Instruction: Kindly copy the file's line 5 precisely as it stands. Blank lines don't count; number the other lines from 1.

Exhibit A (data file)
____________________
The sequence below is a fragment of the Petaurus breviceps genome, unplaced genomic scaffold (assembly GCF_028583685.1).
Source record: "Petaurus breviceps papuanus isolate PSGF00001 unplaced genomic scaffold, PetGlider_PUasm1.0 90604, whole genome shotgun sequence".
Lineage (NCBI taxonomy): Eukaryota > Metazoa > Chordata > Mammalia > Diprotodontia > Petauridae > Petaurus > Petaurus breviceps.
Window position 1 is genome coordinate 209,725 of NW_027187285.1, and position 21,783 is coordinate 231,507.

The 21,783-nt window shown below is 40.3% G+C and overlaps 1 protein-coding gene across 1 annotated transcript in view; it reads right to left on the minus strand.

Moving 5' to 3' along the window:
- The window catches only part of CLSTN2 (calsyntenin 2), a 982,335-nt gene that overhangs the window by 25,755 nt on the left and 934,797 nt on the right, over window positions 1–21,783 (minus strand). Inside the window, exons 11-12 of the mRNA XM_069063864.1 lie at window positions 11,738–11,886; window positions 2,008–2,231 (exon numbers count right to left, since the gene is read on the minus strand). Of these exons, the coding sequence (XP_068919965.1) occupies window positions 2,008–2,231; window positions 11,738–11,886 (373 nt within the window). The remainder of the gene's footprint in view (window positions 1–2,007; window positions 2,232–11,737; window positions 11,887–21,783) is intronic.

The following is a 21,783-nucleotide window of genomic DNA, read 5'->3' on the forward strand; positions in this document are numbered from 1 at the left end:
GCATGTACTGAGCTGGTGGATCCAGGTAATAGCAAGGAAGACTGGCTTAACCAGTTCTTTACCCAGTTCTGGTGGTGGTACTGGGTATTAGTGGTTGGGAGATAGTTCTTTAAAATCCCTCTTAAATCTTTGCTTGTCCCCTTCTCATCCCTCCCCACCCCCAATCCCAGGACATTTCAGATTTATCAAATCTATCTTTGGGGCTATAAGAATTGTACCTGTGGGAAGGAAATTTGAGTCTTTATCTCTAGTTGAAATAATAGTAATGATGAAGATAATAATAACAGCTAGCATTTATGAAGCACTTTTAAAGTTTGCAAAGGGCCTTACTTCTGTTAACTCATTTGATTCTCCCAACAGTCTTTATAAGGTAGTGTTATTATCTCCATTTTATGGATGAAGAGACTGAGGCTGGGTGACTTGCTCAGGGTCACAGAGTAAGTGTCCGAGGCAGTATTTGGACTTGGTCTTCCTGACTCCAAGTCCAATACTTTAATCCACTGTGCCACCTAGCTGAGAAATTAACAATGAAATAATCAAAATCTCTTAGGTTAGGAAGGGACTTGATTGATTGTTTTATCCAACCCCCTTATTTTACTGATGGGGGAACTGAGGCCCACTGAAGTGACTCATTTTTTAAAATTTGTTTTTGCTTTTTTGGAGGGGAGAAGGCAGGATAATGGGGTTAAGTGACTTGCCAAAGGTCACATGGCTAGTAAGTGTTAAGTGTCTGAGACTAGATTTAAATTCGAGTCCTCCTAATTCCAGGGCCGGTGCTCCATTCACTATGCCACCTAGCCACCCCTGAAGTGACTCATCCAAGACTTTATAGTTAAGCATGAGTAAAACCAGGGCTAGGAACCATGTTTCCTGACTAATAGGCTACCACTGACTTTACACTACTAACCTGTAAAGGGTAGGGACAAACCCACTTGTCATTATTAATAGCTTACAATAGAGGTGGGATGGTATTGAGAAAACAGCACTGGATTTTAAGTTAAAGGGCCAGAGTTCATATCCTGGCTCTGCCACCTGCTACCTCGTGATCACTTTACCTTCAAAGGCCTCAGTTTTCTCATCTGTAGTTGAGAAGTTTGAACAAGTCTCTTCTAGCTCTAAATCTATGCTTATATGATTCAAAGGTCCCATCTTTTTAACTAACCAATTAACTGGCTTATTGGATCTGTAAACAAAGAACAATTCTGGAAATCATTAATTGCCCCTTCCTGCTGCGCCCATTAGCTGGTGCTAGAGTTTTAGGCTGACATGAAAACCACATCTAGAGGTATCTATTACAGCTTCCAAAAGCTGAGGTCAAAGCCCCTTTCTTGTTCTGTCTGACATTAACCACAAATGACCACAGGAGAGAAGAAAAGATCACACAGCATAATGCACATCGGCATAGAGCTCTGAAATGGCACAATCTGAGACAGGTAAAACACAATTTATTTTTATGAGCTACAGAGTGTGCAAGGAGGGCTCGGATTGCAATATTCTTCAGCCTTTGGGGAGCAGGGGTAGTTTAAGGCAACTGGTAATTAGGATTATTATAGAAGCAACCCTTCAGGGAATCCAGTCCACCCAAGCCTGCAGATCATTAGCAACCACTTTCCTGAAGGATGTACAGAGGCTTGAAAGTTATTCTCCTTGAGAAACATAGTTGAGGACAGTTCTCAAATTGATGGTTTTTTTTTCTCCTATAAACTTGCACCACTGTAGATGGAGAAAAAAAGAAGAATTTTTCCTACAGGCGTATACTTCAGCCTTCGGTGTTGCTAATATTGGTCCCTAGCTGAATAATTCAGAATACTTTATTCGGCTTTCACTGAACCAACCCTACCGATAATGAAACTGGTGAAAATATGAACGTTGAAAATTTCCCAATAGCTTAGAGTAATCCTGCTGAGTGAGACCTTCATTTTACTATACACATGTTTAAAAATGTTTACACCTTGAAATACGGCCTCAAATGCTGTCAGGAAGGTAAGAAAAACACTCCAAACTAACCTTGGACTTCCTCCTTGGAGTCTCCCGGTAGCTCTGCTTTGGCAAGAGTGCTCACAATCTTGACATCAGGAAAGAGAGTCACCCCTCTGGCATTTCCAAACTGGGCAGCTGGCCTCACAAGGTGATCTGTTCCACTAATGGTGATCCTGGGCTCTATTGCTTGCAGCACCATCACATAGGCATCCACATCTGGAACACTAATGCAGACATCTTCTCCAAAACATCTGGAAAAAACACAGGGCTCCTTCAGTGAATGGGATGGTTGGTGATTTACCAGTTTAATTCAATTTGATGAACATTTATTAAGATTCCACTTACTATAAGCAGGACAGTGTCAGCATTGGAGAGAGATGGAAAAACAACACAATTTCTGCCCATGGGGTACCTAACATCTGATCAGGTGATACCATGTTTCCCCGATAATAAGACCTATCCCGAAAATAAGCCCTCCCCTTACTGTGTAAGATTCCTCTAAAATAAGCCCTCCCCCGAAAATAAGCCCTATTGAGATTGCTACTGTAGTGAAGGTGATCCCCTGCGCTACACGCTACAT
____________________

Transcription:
The 21,783-nt window shown below is 40.3% G+C and overlaps 1 protein-coding gene across 1 annotated transcript in view; it reads right to left on the minus strand.